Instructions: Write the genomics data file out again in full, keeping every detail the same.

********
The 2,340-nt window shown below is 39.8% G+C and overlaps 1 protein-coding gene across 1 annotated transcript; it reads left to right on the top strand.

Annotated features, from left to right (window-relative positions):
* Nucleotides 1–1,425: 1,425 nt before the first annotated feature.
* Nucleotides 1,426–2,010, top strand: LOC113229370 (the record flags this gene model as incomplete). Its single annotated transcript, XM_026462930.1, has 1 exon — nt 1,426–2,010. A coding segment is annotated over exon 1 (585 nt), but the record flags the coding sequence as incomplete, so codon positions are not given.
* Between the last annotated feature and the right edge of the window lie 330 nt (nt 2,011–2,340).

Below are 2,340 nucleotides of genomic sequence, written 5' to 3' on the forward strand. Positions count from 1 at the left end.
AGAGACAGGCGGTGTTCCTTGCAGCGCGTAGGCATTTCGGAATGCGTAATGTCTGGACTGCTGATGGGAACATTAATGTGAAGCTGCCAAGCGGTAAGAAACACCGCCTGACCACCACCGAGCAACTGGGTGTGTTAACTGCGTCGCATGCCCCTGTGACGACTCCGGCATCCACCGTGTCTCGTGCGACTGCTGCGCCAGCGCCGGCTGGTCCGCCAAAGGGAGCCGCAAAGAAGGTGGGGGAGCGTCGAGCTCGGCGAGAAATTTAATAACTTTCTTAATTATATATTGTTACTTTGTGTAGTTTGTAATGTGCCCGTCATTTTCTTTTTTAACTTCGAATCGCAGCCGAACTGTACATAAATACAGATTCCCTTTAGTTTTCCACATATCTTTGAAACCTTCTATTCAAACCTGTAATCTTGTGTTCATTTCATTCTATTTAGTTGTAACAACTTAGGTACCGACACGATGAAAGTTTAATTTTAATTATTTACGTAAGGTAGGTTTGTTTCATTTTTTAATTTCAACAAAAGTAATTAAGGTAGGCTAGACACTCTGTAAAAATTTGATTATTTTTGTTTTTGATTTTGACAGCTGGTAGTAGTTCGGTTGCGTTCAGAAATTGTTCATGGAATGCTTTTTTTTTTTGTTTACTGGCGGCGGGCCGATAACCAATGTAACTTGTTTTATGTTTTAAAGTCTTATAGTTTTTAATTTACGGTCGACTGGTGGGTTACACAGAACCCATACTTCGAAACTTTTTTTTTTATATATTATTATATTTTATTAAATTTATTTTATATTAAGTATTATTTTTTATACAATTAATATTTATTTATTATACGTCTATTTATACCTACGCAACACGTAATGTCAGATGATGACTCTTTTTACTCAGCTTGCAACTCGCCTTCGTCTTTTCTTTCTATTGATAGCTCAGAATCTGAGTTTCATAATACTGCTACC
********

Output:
The 2,340-nt window shown below is 39.8% G+C and overlaps 1 protein-coding gene across 1 annotated transcript; it reads left to right on the top strand.

Annotated features, from left to right (window-relative positions):
* Nucleotides 1–1,425: 1,425 nt before the first annotated feature.
* Nucleotides 1,426–2,010, top strand: LOC113229370 (the record flags this gene model as incomplete). Its single annotated transcript, XM_026462930.1, has 1 exon — nt 1,426–2,010. A coding segment is annotated over exon 1 (585 nt), but the record flags the coding sequence as incomplete, so codon positions are not given.
* Between the last annotated feature and the right edge of the window lie 330 nt (nt 2,011–2,340).

Below are 2,340 nucleotides of genomic sequence, written 5' to 3' on the forward strand. Positions count from 1 at the left end.
AGAGACAGGCGGTGTTCCTTGCAGCGCGTAGGCATTTCGGAATGCGTAATGTCTGGACTGCTGATGGGAACATTAATGTGAAGCTGCCAAGCGGTAAGAAACACCGCCTGACCACCACCGAGCAACTGGGTGTGTTAACTGCGTCGCATGCCCCTGTGACGACTCCGGCATCCACCGTGTCTCGTGCGACTGCTGCGCCAGCGCCGGCTGGTCCGCCAAAGGGAGCCGCAAAGAAGGTGGGGGAGCGTCGAGCTCGGCGAGAAATTTAATAACTTTCTTAATTATATATTGTTACTTTGTGTAGTTTGTAATGTGCCCGTCATTTTCTTTTTTAACTTCGAATCGCAGCCGAACTGTACATAAATACAGATTCCCTTTAGTTTTCCACATATCTTTGAAACCTTCTATTCAAACCTGTAATCTTGTGTTCATTTCATTCTATTTAGTTGTAACAACTTAGGTACCGACACGATGAAAGTTTAATTTTAATTATTTACGTAAGGTAGGTTTGTTTCATTTTTTAATTTCAACAAAAGTAATTAAGGTAGGCTAGACACTCTGTAAAAATTTGATTATTTTTGTTTTTGATTTTGACAGCTGGTAGTAGTTCGGTTGCGTTCAGAAATTGTTCATGGAATGCTTTTTTTTTTTGTTTACTGGCGGCGGGCCGATAACCAATGTAACTTGTTTTATGTTTTAAAGTCTTATAGTTTTTAATTTACGGTCGACTGGTGGGTTACACAGAACCCATACTTCGAAACTTTTTTTTTTATATATTATTATATTTTATTAAATTTATTTTATATTAAGTATTATTTTTTATACAATTAATATTTATTTATTATACGTCTATTTATACCTACGCAACACGTAATGTCAGATGATGACTCTTTTTACTCAGCTTGCAACTCGCCTTCGTCTTTTCTTTCTATTGATAGCTCAGAATCTGAGTTTCATAATACTGCTACC